1. Catrin Lewis
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    Catrin Lewis Contributing Member Contributor

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    How Soon and How Much?

    Discussion in 'Plot Development' started by Catrin Lewis, Nov 10, 2014.

    Not sure if this is the correct forum for this, but here goes.

    In my romance-thriller I've brought my protagonists to the point where at last they realize and confess their love for one another. I give them three days of blissfully making up for lost time. But there's an issue between them. There's a principle/cause/belief system that she adheres to, but he, due to bad childhood experiences, rejects. He's aware of her adherence, but in his own mind minimizes the extent of it. She's aware of his antipathy and plays down the strength of her adherence out of love for him.

    But on the morning of the fourth day he discovers how serious she is about this principle/cause/belief system and is upset. They fight. She leaves (to do something connected to the principle/cause/belief system) and when she returns, he's gone.

    When they see each other the next day, she's prepared to offer an accommodation. But he doesn't want to talk about it. He goes all flat and laconic and will only say things like, "That's up to you" and "You've made your decision." She's convinced it's all over between them. Then, just before he leaves for a business appointment, he says, "And I've made my decision. Soon as this meeting's over, I'm calling [my on-again, off-again old girlfriend] and breaking it off with her for good."

    Ambiguity! Cliffhanger! (Or that's my intention.)

    As I'm writing it so far, the next chapter takes place two months later. It will soon become clear that my protagonists are more in love than before.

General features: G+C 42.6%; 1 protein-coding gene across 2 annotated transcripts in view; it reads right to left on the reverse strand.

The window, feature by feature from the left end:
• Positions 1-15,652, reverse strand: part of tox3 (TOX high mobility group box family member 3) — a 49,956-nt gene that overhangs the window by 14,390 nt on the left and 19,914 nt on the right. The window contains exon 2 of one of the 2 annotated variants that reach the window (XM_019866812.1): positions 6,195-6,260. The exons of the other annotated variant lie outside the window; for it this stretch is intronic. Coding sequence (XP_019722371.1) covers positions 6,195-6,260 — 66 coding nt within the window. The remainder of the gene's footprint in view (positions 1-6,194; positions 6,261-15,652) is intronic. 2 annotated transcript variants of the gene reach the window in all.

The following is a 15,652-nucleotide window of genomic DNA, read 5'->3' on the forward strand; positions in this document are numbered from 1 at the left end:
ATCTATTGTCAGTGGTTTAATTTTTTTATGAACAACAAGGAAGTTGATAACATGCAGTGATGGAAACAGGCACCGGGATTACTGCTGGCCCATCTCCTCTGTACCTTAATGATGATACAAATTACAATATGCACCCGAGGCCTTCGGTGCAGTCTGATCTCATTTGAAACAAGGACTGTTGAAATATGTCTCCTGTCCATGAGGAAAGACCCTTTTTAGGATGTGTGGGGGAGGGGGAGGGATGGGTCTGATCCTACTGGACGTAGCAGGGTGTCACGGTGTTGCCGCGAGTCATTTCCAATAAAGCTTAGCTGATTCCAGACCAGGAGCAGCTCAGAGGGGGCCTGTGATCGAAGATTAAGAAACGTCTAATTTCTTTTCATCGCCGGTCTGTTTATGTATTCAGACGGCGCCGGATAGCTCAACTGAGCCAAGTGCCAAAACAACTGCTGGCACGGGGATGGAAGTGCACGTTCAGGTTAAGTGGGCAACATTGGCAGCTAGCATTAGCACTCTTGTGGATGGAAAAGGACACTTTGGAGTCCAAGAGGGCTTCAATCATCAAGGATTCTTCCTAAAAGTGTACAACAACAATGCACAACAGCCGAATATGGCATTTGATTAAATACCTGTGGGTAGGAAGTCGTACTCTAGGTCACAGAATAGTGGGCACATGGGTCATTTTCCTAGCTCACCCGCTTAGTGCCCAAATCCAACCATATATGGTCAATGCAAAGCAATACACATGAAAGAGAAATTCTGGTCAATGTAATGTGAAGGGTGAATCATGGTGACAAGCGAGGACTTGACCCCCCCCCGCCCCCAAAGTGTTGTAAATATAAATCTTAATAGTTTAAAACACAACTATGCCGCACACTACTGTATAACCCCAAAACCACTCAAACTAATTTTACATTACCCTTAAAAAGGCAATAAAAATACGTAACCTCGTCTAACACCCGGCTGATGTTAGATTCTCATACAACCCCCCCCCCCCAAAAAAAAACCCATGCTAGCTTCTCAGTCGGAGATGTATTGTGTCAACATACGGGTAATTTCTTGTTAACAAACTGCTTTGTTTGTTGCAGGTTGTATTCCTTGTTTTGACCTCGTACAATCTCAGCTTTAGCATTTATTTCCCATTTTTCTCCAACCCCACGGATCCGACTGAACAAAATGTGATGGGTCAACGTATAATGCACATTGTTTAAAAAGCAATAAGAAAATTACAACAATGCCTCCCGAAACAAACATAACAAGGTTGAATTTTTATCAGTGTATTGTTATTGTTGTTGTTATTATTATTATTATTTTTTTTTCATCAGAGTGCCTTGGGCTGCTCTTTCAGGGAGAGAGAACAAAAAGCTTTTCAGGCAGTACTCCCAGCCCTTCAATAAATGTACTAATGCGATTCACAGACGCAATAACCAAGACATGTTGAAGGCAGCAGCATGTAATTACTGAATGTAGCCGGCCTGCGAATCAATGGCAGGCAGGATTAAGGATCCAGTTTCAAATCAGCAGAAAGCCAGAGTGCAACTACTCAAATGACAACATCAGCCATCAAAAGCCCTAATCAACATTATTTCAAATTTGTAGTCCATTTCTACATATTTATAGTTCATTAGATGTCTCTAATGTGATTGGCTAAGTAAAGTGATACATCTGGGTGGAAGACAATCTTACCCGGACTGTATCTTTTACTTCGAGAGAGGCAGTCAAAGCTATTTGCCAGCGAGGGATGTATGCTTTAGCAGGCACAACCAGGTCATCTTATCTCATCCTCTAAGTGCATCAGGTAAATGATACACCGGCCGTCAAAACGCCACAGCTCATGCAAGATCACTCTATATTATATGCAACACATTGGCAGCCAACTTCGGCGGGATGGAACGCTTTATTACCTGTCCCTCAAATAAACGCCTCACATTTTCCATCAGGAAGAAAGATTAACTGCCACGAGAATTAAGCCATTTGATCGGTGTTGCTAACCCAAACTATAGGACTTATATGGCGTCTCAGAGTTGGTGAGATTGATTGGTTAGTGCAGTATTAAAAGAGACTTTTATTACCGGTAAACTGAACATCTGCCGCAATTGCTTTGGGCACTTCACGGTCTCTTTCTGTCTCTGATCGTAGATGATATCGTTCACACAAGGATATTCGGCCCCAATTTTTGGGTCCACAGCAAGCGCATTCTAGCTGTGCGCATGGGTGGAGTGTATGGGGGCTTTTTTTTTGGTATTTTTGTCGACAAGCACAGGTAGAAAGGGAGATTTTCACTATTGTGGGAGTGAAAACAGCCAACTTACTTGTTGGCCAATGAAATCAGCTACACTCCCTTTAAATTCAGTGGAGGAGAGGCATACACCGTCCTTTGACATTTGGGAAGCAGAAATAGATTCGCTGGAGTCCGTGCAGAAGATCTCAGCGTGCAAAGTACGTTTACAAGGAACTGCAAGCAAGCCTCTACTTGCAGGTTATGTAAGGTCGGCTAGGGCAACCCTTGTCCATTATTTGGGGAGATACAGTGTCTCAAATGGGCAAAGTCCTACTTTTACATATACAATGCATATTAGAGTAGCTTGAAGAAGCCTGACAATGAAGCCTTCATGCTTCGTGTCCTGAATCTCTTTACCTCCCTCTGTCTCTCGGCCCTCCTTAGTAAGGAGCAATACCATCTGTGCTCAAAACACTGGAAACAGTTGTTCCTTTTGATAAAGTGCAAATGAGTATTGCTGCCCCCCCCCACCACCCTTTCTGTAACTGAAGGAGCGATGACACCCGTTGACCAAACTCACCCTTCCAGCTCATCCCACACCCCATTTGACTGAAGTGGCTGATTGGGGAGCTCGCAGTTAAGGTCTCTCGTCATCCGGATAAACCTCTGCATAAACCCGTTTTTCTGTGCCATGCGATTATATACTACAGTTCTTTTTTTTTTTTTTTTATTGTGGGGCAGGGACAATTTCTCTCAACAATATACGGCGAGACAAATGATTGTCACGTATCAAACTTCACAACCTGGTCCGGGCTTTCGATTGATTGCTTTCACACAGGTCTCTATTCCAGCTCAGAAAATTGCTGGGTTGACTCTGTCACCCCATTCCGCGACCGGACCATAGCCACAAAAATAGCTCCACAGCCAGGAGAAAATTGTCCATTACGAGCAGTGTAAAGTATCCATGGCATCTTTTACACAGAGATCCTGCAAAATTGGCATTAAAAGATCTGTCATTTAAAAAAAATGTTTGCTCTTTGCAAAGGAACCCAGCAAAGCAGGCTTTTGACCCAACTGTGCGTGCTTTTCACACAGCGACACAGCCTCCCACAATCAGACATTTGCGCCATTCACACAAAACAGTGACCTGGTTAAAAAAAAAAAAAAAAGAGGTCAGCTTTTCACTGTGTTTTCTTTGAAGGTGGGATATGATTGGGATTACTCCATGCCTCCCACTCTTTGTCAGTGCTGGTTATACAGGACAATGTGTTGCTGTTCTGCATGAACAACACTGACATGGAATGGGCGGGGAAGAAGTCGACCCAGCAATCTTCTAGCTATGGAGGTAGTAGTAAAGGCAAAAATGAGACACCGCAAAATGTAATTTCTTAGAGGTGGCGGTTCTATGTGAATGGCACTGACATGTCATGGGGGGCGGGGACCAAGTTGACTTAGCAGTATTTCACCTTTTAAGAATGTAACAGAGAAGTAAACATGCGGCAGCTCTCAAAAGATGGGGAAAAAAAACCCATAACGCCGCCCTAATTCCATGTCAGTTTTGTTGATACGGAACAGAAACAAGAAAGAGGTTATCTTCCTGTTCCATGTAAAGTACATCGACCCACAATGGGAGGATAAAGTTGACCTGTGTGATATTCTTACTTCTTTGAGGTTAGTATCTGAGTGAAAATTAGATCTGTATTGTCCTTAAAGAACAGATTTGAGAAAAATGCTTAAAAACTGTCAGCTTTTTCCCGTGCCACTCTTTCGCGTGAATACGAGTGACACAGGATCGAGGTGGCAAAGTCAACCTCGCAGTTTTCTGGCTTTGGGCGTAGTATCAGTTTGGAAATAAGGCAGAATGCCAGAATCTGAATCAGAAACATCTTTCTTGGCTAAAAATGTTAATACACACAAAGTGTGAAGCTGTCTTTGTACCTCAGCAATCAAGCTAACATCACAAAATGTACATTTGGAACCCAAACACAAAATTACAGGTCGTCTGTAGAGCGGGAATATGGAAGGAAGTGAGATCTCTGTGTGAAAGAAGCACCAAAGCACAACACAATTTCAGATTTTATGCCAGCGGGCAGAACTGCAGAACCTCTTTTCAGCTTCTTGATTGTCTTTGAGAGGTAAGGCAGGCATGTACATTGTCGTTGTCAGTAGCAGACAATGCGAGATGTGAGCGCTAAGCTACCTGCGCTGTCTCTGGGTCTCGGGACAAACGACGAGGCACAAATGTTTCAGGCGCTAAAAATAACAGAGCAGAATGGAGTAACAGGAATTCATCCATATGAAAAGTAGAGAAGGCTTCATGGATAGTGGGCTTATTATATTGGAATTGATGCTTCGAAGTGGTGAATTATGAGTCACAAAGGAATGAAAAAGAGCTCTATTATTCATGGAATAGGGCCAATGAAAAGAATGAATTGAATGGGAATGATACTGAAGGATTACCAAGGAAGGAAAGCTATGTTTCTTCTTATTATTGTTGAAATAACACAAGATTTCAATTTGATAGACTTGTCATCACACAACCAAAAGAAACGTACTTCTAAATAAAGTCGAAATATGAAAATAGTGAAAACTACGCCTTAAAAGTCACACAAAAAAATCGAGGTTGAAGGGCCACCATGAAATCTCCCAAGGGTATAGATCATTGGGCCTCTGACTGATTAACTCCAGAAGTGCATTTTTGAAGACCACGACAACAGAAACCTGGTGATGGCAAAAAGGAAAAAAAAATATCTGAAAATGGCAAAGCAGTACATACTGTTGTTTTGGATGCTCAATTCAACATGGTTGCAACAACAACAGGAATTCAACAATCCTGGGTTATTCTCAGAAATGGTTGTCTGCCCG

My question is, how soon do I have to let the reader know how they worked it out and what motivated his behaviour in the previous chapter? There's a logical place for it three or so chapters further in, but is that leaving the reader hanging too long? What is spoon-feeding the reader, and what would be jerking the reader out of the story because he or she is saying "What the hell happened back then?"
     
    Last edited: Nov 10, 2014
  2. peachalulu
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    peachalulu Contributing Member Reviewer Contributor

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    There seems to be a scene missing. Either the reader is to believe he's caving because she's making accommodations or something has happened off screen so to speak. Of the romances I've read ( in third person )- the writer will usually cut to a scene involving the hero so that when they ( hero & heroine ) meet up again we'll understand his behavior. But without some insight into the guy, as a reader, I would feel like I missed something. I don't think that's spoonfeeding the reader - I think that's just keeping them abreast of what's going on so the characters don't across flaky. Unless there's some big mystery afoot - and if there is there still needs to be a careful breadcrumb trail of clues.
     
  3. Catrin Lewis
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    Catrin Lewis Contributing Member Contributor

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    Well, I had planned a scene from the hero's POV, to take place the afternoon of the argument, where he complacently assures himself that the dispute is no big deal and given enough time, "She'll see things my way," etc., etc. But since I thought of that, his personality and background have developed past the point where that would be likely. He is genuinely upset, but I don't think I need to show that further, it'd just repeat prior material. So I'm keeping things in her POV and going straight to the ambiguous scene the next day.

    What I'm trying to avert is the impression that they kiss and make up and this particular conflict is behind them. They do kiss and make up, they do make accommodations, but the issue is merely suppressed and they'll both have to deal with it at the climax of the story.

    If I don't start the next chapter explaining what went on, hopefully my reader will trust me well enough to know I will deal with it at the right time . . .
     
    Last edited: Nov 12, 2014
    peachalulu likes this.

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